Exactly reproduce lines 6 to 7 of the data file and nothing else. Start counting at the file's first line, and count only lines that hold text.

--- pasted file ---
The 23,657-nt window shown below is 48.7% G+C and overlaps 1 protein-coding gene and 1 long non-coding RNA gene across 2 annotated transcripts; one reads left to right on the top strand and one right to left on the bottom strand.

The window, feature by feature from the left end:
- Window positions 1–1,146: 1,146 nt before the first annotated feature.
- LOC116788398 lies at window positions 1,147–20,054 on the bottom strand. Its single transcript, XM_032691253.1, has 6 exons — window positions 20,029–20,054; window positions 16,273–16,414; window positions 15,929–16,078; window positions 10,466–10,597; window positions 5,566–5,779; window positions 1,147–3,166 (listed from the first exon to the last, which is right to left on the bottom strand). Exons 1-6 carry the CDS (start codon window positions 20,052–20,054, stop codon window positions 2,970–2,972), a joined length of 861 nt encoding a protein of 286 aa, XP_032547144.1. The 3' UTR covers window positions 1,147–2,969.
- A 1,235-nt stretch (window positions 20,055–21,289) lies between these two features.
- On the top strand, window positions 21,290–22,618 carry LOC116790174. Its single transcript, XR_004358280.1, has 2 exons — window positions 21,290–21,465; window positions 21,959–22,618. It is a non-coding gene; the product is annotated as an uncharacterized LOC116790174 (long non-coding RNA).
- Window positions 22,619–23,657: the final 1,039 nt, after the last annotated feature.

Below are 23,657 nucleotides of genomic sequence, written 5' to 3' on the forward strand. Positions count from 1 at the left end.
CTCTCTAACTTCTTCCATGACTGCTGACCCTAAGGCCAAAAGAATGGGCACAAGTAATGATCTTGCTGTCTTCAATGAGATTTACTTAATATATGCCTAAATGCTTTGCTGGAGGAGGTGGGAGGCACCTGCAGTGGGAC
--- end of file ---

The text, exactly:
- On the top strand, window positions 21,290–22,618 carry LOC116790174. Its single transcript, XR_004358280.1, has 2 exons — window positions 21,290–21,465; window positions 21,959–22,618. It is a non-coding gene; the product is annotated as an uncharacterized LOC116790174 (long non-coding RNA).
- Window positions 22,619–23,657: the final 1,039 nt, after the last annotated feature.